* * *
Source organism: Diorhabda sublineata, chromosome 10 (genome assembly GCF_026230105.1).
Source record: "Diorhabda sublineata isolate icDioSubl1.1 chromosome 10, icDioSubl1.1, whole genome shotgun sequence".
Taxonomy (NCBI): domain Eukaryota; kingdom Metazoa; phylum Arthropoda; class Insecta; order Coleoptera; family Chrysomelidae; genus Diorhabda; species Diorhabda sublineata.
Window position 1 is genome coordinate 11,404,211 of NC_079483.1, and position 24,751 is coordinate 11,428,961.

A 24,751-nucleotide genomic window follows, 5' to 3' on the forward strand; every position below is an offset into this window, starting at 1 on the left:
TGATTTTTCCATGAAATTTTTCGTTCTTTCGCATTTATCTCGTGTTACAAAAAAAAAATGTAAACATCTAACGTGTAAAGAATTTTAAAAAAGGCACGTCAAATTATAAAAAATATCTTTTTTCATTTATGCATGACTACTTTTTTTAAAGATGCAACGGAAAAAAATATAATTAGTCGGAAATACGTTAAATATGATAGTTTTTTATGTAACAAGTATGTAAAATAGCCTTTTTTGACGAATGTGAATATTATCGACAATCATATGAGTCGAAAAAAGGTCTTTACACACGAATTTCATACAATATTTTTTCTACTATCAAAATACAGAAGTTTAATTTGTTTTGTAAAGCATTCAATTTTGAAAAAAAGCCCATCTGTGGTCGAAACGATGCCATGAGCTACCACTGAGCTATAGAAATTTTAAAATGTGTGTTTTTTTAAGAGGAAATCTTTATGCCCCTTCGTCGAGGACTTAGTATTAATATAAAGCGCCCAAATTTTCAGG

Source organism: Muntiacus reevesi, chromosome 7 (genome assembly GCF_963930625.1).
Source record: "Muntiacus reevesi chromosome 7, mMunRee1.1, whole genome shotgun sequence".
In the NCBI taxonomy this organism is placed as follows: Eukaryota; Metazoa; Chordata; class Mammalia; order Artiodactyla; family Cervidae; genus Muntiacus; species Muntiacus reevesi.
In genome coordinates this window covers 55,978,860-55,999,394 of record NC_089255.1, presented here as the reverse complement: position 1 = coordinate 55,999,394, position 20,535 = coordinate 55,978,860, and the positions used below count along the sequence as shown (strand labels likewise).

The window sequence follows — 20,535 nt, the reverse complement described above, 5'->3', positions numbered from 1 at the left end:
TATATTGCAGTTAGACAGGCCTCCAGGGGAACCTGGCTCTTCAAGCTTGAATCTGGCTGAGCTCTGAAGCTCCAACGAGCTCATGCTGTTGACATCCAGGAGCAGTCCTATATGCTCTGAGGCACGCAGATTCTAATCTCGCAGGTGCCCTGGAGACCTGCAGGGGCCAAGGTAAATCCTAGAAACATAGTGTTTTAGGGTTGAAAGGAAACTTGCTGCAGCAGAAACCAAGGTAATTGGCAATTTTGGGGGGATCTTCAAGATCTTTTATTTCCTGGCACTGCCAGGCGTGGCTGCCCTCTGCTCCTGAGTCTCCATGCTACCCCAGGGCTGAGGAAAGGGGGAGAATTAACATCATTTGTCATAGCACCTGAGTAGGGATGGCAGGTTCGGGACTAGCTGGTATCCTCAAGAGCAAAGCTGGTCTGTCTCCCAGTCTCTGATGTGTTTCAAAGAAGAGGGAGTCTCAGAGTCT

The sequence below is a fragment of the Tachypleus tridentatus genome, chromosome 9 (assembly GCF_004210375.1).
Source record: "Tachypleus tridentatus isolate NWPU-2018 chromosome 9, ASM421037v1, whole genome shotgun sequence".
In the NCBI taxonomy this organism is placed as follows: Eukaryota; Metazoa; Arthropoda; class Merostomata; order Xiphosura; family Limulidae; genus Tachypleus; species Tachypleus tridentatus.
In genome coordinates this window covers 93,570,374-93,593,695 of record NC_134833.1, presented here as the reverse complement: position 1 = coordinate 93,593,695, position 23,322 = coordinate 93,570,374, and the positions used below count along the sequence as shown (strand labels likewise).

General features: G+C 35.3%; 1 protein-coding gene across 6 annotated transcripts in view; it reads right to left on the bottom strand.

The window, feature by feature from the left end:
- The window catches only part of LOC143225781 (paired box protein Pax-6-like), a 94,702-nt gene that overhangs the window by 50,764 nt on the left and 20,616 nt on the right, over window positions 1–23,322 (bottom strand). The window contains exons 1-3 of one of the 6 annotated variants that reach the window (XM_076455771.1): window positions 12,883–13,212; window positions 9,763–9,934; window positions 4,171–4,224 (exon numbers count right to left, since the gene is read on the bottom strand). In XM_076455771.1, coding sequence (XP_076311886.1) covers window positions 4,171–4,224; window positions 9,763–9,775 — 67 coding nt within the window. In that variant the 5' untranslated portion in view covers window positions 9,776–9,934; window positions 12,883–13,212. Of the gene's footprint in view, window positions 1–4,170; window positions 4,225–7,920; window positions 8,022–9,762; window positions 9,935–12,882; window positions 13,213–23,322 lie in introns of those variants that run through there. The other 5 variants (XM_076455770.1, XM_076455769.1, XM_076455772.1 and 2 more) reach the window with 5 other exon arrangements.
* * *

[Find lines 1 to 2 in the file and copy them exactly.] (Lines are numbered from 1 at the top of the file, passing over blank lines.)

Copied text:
Source organism: Diorhabda sublineata, chromosome 10 (genome assembly GCF_026230105.1).
Source record: "Diorhabda sublineata isolate icDioSubl1.1 chromosome 10, icDioSubl1.1, whole genome shotgun sequence".